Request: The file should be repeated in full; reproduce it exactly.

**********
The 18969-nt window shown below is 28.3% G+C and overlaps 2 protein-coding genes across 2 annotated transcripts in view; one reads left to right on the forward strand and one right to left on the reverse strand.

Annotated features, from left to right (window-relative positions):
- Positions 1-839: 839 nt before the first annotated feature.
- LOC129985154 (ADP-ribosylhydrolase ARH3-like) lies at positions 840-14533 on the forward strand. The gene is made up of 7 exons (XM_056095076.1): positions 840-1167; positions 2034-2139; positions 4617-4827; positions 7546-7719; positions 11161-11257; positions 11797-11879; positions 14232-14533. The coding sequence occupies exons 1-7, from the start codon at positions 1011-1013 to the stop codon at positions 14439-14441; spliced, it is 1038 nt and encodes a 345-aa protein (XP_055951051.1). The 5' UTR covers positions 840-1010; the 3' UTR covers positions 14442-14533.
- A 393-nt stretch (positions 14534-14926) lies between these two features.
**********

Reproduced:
The 18969-nt window shown below is 28.3% G+C and overlaps 2 protein-coding genes across 2 annotated transcripts in view; one reads left to right on the forward strand and one right to left on the reverse strand.

Annotated features, from left to right (window-relative positions):
- Positions 1-839: 839 nt before the first annotated feature.
- LOC129985154 (ADP-ribosylhydrolase ARH3-like) lies at positions 840-14533 on the forward strand. The gene is made up of 7 exons (XM_056095076.1): positions 840-1167; positions 2034-2139; positions 4617-4827; positions 7546-7719; positions 11161-11257; positions 11797-11879; positions 14232-14533. The coding sequence occupies exons 1-7, from the start codon at positions 1011-1013 to the stop codon at positions 14439-14441; spliced, it is 1038 nt and encodes a 345-aa protein (XP_055951051.1). The 5' UTR covers positions 840-1010; the 3' UTR covers positions 14442-14533.
- A 393-nt stretch (positions 14534-14926) lies between these two features.